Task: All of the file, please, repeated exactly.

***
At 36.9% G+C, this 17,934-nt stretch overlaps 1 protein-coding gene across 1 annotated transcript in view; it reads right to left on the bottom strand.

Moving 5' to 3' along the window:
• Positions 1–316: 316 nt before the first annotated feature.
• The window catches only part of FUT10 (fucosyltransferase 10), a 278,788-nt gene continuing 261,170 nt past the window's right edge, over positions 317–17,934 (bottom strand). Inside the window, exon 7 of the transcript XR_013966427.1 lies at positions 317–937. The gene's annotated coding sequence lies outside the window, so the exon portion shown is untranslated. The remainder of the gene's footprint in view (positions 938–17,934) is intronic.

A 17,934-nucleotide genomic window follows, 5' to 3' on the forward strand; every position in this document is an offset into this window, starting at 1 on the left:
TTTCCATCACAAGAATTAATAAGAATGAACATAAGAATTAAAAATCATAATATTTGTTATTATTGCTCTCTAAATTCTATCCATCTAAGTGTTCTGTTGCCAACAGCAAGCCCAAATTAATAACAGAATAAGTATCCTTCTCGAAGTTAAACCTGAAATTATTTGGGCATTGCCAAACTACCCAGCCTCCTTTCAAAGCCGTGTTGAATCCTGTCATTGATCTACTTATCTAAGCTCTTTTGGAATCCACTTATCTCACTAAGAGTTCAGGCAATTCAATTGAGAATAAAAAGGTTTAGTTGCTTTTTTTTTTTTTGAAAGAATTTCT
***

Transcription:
At 36.9% G+C, this 17,934-nt stretch overlaps 1 protein-coding gene across 1 annotated transcript in view; it reads right to left on the bottom strand.

Moving 5' to 3' along the window:
• Positions 1–316: 316 nt before the first annotated feature.
• The window catches only part of FUT10 (fucosyltransferase 10), a 278,788-nt gene continuing 261,170 nt past the window's right edge, over positions 317–17,934 (bottom strand). Inside the window, exon 7 of the transcript XR_013966427.1 lies at positions 317–937. The gene's annotated coding sequence lies outside the window, so the exon portion shown is untranslated. The remainder of the gene's footprint in view (positions 938–17,934) is intronic.

A 17,934-nucleotide genomic window follows, 5' to 3' on the forward strand; every position in this document is an offset into this window, starting at 1 on the left:
TTTCCATCACAAGAATTAATAAGAATGAACATAAGAATTAAAAATCATAATATTTGTTATTATTGCTCTCTAAATTCTATCCATCTAAGTGTTCTGTTGCCAACAGCAAGCCCAAATTAATAACAGAATAAGTATCCTTCTCGAAGTTAAACCTGAAATTATTTGGGCATTGCCAAACTACCCAGCCTCCTTTCAAAGCCGTGTTGAATCCTGTCATTGATCTACTTATCTAAGCTCTTTTGGAATCCACTTATCTCACTAAGAGTTCAGGCAATTCAATTGAGAATAAAAAGGTTTAGTTGCTTTTTTTTTTTTTGAAAGAATTTCT